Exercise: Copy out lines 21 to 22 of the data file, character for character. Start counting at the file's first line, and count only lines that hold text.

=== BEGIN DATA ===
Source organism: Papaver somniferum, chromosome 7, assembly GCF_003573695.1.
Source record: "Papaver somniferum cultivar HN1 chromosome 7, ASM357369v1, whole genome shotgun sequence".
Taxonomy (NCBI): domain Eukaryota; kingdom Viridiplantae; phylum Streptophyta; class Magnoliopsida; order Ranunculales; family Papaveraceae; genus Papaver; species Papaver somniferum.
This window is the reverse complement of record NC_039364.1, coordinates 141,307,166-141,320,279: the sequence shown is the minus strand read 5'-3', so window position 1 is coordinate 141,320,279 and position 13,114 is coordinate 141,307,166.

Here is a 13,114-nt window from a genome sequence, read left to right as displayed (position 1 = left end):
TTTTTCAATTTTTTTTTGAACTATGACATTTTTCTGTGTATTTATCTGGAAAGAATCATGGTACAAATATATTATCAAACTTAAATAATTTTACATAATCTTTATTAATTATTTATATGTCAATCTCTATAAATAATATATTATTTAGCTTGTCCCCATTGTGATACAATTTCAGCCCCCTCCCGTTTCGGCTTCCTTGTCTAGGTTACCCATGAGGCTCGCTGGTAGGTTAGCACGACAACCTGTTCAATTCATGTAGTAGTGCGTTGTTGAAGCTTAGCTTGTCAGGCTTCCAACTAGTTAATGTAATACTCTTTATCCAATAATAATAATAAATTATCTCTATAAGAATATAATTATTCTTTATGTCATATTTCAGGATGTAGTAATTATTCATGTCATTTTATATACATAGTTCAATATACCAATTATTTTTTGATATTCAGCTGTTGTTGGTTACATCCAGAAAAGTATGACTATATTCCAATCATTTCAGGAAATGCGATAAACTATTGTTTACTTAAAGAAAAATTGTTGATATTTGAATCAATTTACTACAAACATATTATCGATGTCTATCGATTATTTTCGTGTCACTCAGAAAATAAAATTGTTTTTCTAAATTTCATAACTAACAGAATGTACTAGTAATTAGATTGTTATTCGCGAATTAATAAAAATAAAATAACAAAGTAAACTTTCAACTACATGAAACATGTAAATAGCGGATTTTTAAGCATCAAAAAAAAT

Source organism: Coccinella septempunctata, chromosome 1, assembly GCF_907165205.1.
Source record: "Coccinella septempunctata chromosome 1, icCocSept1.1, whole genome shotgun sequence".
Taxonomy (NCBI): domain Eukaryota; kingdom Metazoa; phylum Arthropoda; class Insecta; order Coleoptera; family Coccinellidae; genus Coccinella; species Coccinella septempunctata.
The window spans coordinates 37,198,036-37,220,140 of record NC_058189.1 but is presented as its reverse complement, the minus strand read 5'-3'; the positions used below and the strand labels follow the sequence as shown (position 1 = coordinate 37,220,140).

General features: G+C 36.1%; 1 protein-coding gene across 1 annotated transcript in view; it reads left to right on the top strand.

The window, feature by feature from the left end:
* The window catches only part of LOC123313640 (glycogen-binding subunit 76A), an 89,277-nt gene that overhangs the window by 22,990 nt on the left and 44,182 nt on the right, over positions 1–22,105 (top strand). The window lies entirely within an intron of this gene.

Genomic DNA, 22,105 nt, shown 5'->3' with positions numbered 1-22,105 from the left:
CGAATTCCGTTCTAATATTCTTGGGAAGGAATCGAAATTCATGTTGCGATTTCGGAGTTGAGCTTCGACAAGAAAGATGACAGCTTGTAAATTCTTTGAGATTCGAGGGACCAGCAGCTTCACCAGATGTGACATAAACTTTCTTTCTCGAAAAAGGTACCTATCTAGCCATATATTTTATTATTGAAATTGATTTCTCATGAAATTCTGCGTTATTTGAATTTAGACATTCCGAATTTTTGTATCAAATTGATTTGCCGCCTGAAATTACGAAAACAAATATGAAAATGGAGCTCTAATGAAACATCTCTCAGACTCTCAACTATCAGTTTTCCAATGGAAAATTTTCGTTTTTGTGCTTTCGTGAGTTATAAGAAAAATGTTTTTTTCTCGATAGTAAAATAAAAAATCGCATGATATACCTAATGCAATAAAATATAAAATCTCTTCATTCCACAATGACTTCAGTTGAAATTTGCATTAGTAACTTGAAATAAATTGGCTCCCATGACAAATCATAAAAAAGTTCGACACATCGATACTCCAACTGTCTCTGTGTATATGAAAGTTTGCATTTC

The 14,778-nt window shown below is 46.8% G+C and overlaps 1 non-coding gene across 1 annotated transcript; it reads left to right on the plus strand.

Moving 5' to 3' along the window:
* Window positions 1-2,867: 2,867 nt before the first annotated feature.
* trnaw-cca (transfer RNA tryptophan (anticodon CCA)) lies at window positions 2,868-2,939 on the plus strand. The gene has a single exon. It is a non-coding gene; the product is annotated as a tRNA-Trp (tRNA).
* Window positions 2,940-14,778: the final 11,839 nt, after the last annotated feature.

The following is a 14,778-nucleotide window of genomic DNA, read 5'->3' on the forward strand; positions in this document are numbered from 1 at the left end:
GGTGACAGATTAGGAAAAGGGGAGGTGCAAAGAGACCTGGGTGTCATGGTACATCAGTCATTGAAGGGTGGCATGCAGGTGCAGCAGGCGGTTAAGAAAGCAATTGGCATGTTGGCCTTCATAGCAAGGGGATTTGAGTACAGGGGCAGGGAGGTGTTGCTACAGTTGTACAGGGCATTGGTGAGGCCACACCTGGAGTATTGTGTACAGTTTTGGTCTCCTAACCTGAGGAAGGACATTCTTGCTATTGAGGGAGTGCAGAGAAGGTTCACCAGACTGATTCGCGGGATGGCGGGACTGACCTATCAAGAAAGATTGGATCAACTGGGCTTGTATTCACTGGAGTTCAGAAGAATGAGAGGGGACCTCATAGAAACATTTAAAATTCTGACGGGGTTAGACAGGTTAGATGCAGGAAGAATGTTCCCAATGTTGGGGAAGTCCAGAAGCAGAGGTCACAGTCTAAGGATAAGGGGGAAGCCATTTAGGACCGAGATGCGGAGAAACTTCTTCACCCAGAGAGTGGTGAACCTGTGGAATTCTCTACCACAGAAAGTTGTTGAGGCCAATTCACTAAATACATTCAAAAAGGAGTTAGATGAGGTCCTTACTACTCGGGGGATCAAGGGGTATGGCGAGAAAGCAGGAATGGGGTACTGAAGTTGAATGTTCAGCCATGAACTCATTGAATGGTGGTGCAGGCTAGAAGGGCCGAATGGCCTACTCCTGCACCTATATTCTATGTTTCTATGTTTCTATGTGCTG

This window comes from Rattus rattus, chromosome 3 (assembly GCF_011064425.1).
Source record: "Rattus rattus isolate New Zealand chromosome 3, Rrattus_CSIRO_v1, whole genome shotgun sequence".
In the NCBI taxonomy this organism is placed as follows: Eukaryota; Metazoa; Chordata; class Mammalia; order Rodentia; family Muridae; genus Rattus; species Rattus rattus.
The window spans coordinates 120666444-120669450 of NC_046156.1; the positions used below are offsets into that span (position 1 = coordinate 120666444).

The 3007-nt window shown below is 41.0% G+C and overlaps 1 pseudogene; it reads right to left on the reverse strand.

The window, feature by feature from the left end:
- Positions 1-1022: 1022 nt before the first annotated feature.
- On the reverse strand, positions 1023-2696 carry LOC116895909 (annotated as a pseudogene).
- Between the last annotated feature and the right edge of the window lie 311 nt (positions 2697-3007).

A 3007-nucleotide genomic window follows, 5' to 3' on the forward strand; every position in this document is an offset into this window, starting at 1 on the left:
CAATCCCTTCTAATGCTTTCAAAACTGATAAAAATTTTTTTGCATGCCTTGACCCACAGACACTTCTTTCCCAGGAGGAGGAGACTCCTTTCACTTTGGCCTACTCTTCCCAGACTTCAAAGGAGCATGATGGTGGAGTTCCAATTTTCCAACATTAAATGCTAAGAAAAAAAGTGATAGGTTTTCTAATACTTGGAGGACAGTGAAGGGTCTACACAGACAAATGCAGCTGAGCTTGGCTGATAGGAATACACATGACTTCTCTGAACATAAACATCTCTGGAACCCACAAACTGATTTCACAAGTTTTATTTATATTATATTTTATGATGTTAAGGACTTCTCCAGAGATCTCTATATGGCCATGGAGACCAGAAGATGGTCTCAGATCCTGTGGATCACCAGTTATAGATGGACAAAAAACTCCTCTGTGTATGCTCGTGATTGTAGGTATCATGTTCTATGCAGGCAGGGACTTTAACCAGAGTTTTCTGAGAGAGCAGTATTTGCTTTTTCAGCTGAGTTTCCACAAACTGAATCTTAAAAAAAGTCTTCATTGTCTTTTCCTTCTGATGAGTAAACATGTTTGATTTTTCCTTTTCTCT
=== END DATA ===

The following is a 14,778-nucleotide window of genomic DNA, read 5'->3' on the forward strand; positions in this document are numbered from 1 at the left end:
GGTGACAGATTAGGAAAAGGGGAGGTGCAAAGAGACCTGGGTGTCATGGTACATCAGTCATTGAAGGGTGGCATGCAGGTGCAGCAGGCGGTTAAGAAAGCAATTGGCATGTTGGCCTTCATAGCAAGGGGATTTGAGTACAGGGGCAGGGAGGTGTTGCTACAGTTGTACAGGGCATTGGTGAGGCCACACCTGGAGTATTGTGTACAGTTTTGGTCTCCTAACCTGAGGAAGGACATTCTTGCTATTGAGGGAGTGCAGAGAAGGTTCACCAGACTGATTCGCGGGATGGCGGGACTGACCTATCAAGAAAGATTGGATCAACTGGGCTTGTATTCACTGGAGTTCAGAAGAATGAGAGGGGACCTCATAGAAACATTTAAAATTCTGACGGGGTTAGACAGGTTAGATGCAGGAAGAATGTTCCCAATGTTGGGGAAGTCCAGAAGCAGAGGTCACAGTCTAAGGATAAGGGGGAAGCCATTTAGGACCGAGATGCGGAGAAACTTCTTCACCCAGAGAGTGGTGAACCTGTGGAATTCTCTACCACAGAAAGTTGTTGAGGCCAATTCACTAAATACATTCAAAAAGGAGTTAGATGAGGTCCTTACTACTCGGGGGATCAAGGGGTATGGCGAGAAAGCAGGAATGGGGTACTGAAGTTGAATGTTCAGCCATGAACTCATTGAATGGTGGTGCAGGCTAGAAGGGCCGAATGGCCTACTCCTGCACCTATATTCTATGTTTCTATGTTTCTATGTGCTG